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Police officers detain opposition leader Alexei Navalny during an unauthorized rally in Lubyanka Square in Moscow, Saturday, Dec. 15, 2012. Thousands of opposition supporters have gathered in central Moscow for an unauthorized rally and several prominent opposition figures have been detained.

Pavel Golovkin, Associated Press

Russians protest despite threat of steep fines

  • Article by: DAVID M. HERSZENHORN and ANDREW E. KRAMER
  • New York Times
  • December 15, 2012 - 6:32 PM

 

MOSCOW - Forcing a showdown with the government of President Vladimir Putin, leaders of the political opposition took to the streets Saturday afternoon for an unsanctioned demonstration in a symbolic square in Moscow that is home to the headquarters of the federal security services as well as a monument to victims of Soviet political repression.

Bundled up against the frigid cold and wind, with the temperature hovering at about 5 degrees Fahrenheit, about 2,000 demonstrators gathered in Lubyanka Square, not far from the Kremlin. They were met by a huge contingent of riot police, who quickly cordoned off the area and began making arrests.

The protest without a permit was a pointed act of defiance, particularly by the two most prominent opposition leaders: Alexei Navalny, an anti-corruption activist, and Sergei Udaltsov of the Left Front, a radical socialist group. Navalny and Udaltsov face a growing number of criminal charges and have lived for weeks with the prospect of imminent arrest.

Udaltsov was seized by police moments after he arrived and hustled into a police van. "Russia will be free," he shouted as he was taken away. Navalny, by contrast, arrived surrounded by a large scrum of photographers and worked the crowd like a politician, shaking hands with supporters. The crowd around him seemed to forestall his arrest, but not for long. He was detained about an hour after his arrival.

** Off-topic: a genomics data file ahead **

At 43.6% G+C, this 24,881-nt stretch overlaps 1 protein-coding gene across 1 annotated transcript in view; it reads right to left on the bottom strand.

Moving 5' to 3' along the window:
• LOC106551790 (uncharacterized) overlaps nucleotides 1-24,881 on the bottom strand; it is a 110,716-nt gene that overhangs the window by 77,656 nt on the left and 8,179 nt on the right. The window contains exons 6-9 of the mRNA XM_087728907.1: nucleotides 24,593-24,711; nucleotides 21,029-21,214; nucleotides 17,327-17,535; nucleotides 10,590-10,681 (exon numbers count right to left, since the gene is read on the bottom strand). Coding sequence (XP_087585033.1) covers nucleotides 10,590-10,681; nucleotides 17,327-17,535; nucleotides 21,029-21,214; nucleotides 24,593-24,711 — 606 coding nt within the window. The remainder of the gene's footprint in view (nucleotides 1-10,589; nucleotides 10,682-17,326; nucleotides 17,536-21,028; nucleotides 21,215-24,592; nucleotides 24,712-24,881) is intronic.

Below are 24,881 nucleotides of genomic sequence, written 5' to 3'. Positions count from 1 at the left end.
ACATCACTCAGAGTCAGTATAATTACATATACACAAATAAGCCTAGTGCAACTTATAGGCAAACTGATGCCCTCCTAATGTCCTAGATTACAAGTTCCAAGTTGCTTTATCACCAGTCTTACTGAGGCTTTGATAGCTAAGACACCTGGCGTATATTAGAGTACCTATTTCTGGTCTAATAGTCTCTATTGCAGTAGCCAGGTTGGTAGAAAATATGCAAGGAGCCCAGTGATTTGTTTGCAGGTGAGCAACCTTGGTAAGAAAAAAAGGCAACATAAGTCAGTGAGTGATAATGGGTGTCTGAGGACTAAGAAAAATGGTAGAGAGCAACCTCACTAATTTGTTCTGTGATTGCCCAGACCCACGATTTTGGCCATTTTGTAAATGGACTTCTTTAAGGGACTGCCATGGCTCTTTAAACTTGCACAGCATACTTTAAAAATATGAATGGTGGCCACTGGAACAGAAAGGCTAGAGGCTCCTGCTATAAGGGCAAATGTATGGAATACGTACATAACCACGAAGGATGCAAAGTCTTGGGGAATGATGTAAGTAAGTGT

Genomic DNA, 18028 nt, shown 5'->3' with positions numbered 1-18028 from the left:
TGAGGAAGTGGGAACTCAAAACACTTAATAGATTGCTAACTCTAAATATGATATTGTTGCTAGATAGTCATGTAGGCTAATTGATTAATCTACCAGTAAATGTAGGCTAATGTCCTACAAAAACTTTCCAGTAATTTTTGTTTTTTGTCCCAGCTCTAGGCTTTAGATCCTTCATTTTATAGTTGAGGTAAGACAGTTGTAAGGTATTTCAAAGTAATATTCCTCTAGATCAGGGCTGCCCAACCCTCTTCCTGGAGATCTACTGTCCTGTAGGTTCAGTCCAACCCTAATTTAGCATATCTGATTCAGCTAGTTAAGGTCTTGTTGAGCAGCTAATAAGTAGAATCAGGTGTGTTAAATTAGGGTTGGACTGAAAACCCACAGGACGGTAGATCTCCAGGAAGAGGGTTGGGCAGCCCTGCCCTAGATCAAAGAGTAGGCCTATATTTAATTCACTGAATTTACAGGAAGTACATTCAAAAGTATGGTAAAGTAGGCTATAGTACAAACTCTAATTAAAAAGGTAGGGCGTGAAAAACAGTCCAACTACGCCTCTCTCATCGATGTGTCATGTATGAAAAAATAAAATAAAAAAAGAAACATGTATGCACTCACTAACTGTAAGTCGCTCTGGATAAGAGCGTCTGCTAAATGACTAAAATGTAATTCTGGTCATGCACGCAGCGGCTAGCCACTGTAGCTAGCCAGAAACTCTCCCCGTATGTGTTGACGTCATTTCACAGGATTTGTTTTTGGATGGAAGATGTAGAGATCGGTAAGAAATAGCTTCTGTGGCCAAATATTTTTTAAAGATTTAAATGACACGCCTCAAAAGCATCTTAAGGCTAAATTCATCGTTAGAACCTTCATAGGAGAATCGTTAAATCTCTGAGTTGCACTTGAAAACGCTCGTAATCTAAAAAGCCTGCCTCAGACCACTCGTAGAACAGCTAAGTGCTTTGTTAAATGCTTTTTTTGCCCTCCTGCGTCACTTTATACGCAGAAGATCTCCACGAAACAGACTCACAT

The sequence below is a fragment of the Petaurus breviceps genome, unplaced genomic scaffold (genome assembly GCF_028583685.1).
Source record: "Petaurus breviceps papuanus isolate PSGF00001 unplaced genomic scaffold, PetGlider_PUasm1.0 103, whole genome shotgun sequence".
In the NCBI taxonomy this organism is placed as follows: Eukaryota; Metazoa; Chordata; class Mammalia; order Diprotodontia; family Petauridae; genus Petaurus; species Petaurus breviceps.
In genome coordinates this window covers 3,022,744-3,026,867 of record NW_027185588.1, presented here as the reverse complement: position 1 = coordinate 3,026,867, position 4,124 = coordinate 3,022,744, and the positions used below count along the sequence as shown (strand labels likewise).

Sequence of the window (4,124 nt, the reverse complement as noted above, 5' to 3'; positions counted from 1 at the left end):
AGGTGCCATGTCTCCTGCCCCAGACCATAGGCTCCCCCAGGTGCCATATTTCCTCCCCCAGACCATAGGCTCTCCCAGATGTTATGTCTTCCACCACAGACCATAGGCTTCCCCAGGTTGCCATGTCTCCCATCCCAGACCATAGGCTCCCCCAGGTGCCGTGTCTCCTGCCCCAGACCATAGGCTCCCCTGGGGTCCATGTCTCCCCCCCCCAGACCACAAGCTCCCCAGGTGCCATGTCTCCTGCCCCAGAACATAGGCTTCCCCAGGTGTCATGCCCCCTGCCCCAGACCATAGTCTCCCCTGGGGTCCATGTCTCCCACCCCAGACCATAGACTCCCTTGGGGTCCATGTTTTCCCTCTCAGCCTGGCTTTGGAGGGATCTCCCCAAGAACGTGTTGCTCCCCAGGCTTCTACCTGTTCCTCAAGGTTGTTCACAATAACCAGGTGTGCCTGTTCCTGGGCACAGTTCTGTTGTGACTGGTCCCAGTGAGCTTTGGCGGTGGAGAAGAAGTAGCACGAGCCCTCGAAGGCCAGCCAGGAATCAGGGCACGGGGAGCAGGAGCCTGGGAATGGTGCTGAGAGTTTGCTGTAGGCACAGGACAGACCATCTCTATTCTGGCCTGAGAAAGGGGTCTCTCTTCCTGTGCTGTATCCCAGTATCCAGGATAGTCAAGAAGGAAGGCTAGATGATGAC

Other well-known opposition leaders were given no leeway. A television personality, Kseniya Sobchak, and a liberal activist, Ilya Yashin, were arrested immediately after emerging from a nearby cafe. A while later, police began arresting dozens of rank-and-file demonstrators.

The crowd was a fraction of the size of previous rallies this year, suggesting that interest may be waning. The inability of the opposition leaders and the authorities to agree on the terms for a protest permit also suggested that each side's resolve might be hardening.

By attending the rally, demonstrators showed they were unbowed by a law signed by Putin in June that imposes steep fines -- of more than $9,000 for participants and more than $18,000 for organizers -- for taking part in unsanctioned protests.

"Today we showed the authorities that we have principles and dignity, that they cannot forbid us from taking a walk in our own city, because we will come anyway," said Dmitry Gudkov, one of a handful of Russian lawmakers to support the opposition openly.

The law that increased fines is one of numerous steps Putin's government has taken to clamp down on political dissent in the year since evidence of fraud in parliamentary elections last December set off a series of large street demonstrations here.

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